Credited Invention of Fu Lions
The Chinese guardian lions are believed to have been influenced by lion pelts and lion depictions introduced through trade from either the Middle East or India, countries where the lion existed and was a symbol of strength. During its transportation along the Silk road (Himalayas), however, the symbol changed, acquiring a distinctive look. The first lion statue in India appears around the 3rd century BC on top of a column erected by King Ashoka. The tradition later arrived to China where it developed into the guardian lion that was later exported to Korea, Japan and Okinawa. The Lion Capital of Ashoka is a sculpture of four Indian lions standing back to back, originally placed atop the Aśoka Pillar at the important Buddhist site of Sarnath by the Emperor Ashoka, in about. The capital is clearly Buddhist and Mauryan in origin and thus probably symbolizes the spread of Dharma, and perhaps the extent of the Maurya Empire in all directions, or four parts of the empire. Alternatively, the group of four lions and bell jointly symbolize preaching of 'the Four Noble Truths' of Buddhism to all; those that emphasize the Middle Path. The symbol U with a vertical line placed symmetrically inside it symbolizes 'The Middle Path'.250 BCE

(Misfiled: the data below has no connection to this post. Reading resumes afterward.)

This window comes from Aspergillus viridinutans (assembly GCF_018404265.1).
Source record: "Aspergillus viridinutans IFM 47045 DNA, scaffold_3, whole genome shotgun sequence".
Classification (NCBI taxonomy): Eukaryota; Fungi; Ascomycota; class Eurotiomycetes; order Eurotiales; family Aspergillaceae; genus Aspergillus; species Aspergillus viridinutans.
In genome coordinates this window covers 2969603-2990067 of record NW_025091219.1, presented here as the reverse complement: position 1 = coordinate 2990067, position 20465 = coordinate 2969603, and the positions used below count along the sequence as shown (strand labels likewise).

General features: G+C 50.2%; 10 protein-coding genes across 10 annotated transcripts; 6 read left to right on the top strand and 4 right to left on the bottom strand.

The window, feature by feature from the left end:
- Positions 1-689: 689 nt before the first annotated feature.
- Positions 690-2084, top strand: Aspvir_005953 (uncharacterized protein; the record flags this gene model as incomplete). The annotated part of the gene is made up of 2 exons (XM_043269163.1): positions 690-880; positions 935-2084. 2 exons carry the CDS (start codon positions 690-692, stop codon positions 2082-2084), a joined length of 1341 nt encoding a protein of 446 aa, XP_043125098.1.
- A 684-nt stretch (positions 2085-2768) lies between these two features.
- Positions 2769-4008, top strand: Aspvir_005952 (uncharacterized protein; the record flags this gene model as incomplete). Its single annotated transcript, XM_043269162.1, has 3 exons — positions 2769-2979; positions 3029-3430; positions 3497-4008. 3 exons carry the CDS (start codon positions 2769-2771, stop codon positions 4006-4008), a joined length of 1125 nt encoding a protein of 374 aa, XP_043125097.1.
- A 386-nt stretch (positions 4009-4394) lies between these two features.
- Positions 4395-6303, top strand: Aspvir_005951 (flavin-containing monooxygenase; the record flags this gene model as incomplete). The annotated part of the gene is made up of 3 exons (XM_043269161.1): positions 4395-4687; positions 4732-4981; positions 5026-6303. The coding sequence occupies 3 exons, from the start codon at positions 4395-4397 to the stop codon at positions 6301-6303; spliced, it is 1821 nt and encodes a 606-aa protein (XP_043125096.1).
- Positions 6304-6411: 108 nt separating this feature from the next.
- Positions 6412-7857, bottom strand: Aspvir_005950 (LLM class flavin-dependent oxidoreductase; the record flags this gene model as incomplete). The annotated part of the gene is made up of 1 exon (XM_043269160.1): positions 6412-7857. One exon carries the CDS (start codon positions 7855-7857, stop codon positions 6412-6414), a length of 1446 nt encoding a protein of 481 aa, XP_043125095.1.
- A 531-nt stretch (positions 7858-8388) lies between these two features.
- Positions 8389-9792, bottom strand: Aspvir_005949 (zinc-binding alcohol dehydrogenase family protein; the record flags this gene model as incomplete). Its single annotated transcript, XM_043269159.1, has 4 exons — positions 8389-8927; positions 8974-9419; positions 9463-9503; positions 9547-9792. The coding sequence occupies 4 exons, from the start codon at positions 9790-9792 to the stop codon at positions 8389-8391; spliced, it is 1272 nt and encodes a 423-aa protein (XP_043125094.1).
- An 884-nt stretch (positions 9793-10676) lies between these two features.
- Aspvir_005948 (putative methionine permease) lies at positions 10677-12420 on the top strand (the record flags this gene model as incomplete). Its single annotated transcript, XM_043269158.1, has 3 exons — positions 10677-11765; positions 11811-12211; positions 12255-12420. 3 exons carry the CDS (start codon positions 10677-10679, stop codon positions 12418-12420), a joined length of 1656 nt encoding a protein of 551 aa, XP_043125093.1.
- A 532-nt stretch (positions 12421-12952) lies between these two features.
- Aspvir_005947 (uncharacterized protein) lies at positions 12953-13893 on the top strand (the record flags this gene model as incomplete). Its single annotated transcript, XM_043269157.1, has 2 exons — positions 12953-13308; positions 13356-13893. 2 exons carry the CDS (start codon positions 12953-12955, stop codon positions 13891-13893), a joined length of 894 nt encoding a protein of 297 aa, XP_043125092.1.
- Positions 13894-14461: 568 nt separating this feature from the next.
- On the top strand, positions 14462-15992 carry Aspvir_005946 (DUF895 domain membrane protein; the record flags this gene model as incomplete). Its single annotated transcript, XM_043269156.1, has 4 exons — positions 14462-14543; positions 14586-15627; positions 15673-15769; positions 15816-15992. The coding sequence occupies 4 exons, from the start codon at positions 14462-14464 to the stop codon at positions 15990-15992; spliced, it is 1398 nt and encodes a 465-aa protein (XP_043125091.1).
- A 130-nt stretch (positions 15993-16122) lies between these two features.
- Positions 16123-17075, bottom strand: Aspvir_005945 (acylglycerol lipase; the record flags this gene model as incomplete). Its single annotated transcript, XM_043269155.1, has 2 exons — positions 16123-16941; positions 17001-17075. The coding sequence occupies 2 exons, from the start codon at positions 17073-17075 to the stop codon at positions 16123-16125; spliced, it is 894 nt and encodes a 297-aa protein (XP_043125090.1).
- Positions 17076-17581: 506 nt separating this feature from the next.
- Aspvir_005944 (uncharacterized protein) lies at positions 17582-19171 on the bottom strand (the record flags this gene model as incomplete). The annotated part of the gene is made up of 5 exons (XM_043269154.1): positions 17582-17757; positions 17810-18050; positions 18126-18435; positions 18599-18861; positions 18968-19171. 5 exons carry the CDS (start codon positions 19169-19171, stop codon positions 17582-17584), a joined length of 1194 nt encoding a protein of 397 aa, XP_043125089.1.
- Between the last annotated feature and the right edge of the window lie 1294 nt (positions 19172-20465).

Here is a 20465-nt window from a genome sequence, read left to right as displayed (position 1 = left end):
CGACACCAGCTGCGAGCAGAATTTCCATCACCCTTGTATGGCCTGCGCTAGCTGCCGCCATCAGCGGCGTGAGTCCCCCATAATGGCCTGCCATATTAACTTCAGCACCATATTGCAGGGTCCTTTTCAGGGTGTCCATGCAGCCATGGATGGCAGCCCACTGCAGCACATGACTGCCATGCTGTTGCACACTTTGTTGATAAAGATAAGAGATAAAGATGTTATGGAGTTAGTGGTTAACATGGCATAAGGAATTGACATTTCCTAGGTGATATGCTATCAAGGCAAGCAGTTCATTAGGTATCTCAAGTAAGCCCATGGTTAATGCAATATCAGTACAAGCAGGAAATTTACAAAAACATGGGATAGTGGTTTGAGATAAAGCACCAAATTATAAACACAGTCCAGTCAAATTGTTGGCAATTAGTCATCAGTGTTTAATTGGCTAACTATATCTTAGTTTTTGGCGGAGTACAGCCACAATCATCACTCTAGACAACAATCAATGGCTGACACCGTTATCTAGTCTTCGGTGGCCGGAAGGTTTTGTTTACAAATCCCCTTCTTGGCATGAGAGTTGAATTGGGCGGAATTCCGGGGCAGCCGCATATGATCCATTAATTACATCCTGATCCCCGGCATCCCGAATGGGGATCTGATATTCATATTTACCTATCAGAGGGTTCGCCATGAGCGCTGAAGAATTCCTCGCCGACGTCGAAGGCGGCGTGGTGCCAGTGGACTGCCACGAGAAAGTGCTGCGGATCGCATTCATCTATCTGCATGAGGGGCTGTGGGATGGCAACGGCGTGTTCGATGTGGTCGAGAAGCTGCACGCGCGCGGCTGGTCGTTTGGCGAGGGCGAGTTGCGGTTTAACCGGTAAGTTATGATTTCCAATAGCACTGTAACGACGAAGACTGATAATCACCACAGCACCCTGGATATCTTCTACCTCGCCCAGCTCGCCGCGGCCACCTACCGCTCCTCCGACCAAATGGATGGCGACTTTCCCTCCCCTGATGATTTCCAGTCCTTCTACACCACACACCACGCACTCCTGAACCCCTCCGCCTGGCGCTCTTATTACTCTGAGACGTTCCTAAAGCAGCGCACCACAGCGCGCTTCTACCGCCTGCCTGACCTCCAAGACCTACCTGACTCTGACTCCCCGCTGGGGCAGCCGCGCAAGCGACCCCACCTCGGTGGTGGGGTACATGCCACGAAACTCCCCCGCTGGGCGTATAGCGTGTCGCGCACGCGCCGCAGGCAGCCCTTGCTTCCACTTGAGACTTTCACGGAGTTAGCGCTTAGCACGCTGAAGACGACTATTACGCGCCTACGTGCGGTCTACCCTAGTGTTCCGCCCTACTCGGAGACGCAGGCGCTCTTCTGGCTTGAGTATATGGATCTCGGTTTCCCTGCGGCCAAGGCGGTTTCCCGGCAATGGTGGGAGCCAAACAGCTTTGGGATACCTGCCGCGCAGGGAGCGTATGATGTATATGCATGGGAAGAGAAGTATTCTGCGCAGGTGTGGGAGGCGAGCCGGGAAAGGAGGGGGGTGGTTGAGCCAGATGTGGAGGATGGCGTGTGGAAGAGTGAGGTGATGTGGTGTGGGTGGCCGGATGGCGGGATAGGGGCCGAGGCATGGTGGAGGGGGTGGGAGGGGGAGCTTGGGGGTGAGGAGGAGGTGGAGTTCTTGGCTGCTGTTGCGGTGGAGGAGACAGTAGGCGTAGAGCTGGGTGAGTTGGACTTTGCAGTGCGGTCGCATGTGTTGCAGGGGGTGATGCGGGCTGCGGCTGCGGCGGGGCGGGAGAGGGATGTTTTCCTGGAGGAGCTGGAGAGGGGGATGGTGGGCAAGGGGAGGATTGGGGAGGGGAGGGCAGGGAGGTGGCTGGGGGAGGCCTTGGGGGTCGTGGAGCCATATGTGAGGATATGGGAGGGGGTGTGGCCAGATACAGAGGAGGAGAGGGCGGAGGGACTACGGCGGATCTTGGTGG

The Middle Path is the fundamental philosophy of Buddhism, the Buddhist Dharma. The Buddhist version of the Fu Lion was originally introduced to Han China as the protector of dharma and these lions
have been found in religious art as early as 208 BC. Gradually they were incorporated as guardians of the Chinese Imperial dharma.
Lions seemed appropriately regal beasts to guard the emperor's gates and have been used as such since. A 13th-century replica of the Sarnath pillar and capital in Wat U Mong near Chiang Mai, Thailand built by King Mangrai, preserves its or Dharmachakra, while the wheel on the capital, below the lions, is the model for the one in the flag of India.
Komainu, Foo Dogs of Japan
- Main article: Japanese Foo Lion